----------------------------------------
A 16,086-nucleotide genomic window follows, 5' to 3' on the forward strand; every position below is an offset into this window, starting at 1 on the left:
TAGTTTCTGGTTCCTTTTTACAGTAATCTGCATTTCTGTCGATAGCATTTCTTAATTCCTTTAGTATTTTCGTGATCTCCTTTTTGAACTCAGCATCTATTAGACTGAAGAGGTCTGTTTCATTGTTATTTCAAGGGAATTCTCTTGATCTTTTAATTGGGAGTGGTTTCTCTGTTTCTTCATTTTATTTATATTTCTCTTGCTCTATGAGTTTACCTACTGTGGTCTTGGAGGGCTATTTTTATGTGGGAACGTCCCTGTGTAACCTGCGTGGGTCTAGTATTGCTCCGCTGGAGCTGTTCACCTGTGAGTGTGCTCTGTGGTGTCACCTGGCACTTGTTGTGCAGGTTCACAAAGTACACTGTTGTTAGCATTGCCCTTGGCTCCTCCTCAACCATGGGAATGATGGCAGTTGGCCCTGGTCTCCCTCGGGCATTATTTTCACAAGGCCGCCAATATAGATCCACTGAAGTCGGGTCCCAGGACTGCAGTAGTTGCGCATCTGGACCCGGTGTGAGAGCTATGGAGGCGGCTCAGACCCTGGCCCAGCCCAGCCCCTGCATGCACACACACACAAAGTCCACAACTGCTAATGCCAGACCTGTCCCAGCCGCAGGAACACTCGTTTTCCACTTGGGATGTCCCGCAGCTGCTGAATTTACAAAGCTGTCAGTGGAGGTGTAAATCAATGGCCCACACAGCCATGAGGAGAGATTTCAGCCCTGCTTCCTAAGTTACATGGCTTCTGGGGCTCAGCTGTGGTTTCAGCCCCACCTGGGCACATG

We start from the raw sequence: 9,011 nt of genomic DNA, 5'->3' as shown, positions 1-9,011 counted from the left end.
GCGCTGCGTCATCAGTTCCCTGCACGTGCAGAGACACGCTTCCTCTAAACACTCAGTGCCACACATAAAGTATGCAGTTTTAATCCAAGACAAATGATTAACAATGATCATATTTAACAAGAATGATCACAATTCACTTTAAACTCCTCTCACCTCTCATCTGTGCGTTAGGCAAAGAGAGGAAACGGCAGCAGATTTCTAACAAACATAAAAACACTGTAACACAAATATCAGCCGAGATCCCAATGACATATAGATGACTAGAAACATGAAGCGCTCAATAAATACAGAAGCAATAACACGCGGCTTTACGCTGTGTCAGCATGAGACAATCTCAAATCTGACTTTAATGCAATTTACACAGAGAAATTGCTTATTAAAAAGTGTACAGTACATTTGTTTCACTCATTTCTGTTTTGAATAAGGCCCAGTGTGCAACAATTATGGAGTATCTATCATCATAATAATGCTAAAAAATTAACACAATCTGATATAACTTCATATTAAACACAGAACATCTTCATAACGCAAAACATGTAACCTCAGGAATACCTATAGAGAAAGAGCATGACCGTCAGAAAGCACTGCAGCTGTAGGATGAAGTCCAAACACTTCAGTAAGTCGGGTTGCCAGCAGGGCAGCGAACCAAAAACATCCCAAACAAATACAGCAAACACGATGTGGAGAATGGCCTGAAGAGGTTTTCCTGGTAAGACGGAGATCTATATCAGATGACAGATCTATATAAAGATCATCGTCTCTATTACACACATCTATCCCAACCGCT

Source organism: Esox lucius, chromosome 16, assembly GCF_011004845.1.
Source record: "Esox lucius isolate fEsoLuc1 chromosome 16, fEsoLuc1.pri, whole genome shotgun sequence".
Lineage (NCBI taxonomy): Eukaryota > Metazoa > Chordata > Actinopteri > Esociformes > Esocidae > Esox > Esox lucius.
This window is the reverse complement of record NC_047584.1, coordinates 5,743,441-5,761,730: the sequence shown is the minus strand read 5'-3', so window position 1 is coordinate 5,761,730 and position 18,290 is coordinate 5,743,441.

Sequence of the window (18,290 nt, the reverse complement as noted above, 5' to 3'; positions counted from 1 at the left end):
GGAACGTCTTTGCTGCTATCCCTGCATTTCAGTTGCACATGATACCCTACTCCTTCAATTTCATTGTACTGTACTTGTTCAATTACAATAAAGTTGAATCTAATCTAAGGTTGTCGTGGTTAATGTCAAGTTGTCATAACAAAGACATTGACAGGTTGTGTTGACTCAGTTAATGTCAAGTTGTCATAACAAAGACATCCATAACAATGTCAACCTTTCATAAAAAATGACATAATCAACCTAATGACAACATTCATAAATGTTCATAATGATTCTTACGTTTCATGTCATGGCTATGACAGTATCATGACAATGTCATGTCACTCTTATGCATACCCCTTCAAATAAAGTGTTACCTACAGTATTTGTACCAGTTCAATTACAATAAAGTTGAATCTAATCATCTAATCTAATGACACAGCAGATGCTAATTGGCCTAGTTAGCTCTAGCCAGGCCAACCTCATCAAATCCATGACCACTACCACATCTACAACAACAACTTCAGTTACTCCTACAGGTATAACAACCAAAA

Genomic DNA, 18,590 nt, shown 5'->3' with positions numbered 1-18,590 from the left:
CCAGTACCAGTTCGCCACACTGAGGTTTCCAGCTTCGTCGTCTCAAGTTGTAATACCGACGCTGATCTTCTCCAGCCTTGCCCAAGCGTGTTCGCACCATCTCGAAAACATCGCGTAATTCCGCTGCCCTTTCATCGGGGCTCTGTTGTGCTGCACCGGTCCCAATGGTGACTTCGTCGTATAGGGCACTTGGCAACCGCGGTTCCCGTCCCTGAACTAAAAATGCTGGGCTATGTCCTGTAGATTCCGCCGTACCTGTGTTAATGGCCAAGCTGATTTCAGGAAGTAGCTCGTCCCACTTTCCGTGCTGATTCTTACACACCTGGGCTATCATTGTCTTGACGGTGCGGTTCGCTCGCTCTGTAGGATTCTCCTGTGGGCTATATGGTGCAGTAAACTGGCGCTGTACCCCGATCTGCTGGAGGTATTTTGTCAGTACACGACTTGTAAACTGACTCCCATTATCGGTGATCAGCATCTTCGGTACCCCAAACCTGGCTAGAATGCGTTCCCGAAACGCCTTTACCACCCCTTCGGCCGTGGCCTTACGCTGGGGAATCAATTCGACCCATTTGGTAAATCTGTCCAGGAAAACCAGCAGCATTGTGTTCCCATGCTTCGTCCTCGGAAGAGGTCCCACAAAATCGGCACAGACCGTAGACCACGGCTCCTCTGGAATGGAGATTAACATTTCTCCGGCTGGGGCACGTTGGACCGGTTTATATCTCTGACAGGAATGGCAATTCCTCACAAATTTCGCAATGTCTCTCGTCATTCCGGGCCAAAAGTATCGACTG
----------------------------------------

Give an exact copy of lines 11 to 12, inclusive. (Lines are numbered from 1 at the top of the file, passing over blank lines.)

Genomic DNA, 18,590 nt, shown 5'->3' with positions numbered 1-18,590 from the left:
CCAGTACCAGTTCGCCACACTGAGGTTTCCAGCTTCGTCGTCTCAAGTTGTAATACCGACGCTGATCTTCTCCAGCCTTGCCCAAGCGTGTTCGCACCATCTCGAAAACATCGCGTAATTCCGCTGCCCTTTCATCGGGGCTCTGTTGTGCTGCACCGGTCCCAATGGTGACTTCGTCGTATAGGGCACTTGGCAACCGCGGTTCCCGTCCCTGAACTAAAAATGCTGGGCTATGTCCTGTAGATTCCGCCGTACCTGTGTTAATGGCCAAGCTGATTTCAGGAAGTAGCTCGTCCCACTTTCCGTGCTGATTCTTACACACCTGGGCTATCATTGTCTTGACGGTGCGGTTCGCTCGCTCTGTAGGATTCTCCTGTGGGCTATATGGTGCAGTAAACTGGCGCTGTACCCCGATCTGCTGGAGGTATTTTGTCAGTACACGACTTGTAAACTGACTCCCATTATCGGTGATCAGCATCTTCGGTACCCCAAACCTGGCTAGAATGCGTTCCCGAAACGCCTTTACCACCCCTTCGGCCGTGGCCTTACGCTGGGGAATCAATTCGACCCATTTGGTAAATCTGTCCAGGAAAACCAGCAGCATTGTGTTCCCATGCTTCGTCCTCGGAAGAGGTCCCACAAAATCGGCACAGACCGTAGACCACGGCTCCTCTGGAATGGAGATTAACATTTCTCCGGCTGGGGCACGTTGGACCGGTTTATATCTCTGACAGGAATGGCAATTCCTCACAAATTTCGCAATGTCTCTCGTCATTCCGGGCCAAAAGTATCGACTG